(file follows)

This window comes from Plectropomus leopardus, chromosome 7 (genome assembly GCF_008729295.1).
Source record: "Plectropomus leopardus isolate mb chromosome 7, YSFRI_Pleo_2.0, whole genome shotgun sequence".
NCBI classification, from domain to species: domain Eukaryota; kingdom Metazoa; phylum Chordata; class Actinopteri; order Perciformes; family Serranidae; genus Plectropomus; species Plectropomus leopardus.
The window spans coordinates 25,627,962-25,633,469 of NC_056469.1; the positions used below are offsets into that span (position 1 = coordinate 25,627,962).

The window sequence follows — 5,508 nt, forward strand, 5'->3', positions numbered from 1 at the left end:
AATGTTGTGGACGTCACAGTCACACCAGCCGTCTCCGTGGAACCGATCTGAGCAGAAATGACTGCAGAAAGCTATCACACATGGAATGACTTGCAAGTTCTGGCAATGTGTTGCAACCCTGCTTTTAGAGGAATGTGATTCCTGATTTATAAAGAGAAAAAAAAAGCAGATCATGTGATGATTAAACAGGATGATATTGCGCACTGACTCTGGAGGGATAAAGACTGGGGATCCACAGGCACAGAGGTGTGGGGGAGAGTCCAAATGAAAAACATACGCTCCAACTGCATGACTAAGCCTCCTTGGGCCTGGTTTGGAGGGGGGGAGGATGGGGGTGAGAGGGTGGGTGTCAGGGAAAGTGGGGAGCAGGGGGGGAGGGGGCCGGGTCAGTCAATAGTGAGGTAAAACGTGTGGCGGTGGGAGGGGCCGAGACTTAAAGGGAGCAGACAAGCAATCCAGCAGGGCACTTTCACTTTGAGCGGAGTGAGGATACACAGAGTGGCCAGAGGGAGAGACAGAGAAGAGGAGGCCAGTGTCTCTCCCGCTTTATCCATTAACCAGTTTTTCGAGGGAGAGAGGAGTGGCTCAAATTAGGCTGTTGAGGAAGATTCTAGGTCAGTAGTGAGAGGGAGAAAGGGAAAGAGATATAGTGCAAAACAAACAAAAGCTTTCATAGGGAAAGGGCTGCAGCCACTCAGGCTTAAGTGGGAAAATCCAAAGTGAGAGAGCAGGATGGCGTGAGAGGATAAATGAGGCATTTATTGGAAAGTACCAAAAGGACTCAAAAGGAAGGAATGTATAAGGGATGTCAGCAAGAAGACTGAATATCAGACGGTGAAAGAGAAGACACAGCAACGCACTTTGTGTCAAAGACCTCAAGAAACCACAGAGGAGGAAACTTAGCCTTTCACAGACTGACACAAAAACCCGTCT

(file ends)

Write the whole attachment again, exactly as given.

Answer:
This window comes from Plectropomus leopardus, chromosome 7 (genome assembly GCF_008729295.1).
Source record: "Plectropomus leopardus isolate mb chromosome 7, YSFRI_Pleo_2.0, whole genome shotgun sequence".
NCBI classification, from domain to species: domain Eukaryota; kingdom Metazoa; phylum Chordata; class Actinopteri; order Perciformes; family Serranidae; genus Plectropomus; species Plectropomus leopardus.
The window spans coordinates 25,627,962-25,633,469 of NC_056469.1; the positions used below are offsets into that span (position 1 = coordinate 25,627,962).

The window sequence follows — 5,508 nt, forward strand, 5'->3', positions numbered from 1 at the left end:
AATGTTGTGGACGTCACAGTCACACCAGCCGTCTCCGTGGAACCGATCTGAGCAGAAATGACTGCAGAAAGCTATCACACATGGAATGACTTGCAAGTTCTGGCAATGTGTTGCAACCCTGCTTTTAGAGGAATGTGATTCCTGATTTATAAAGAGAAAAAAAAAGCAGATCATGTGATGATTAAACAGGATGATATTGCGCACTGACTCTGGAGGGATAAAGACTGGGGATCCACAGGCACAGAGGTGTGGGGGAGAGTCCAAATGAAAAACATACGCTCCAACTGCATGACTAAGCCTCCTTGGGCCTGGTTTGGAGGGGGGGAGGATGGGGGTGAGAGGGTGGGTGTCAGGGAAAGTGGGGAGCAGGGGGGGAGGGGGCCGGGTCAGTCAATAGTGAGGTAAAACGTGTGGCGGTGGGAGGGGCCGAGACTTAAAGGGAGCAGACAAGCAATCCAGCAGGGCACTTTCACTTTGAGCGGAGTGAGGATACACAGAGTGGCCAGAGGGAGAGACAGAGAAGAGGAGGCCAGTGTCTCTCCCGCTTTATCCATTAACCAGTTTTTCGAGGGAGAGAGGAGTGGCTCAAATTAGGCTGTTGAGGAAGATTCTAGGTCAGTAGTGAGAGGGAGAAAGGGAAAGAGATATAGTGCAAAACAAACAAAAGCTTTCATAGGGAAAGGGCTGCAGCCACTCAGGCTTAAGTGGGAAAATCCAAAGTGAGAGAGCAGGATGGCGTGAGAGGATAAATGAGGCATTTATTGGAAAGTACCAAAAGGACTCAAAAGGAAGGAATGTATAAGGGATGTCAGCAAGAAGACTGAATATCAGACGGTGAAAGAGAAGACACAGCAACGCACTTTGTGTCAAAGACCTCAAGAAACCACAGAGGAGGAAACTTAGCCTTTCACAGACTGACACAAAAACCCGTCT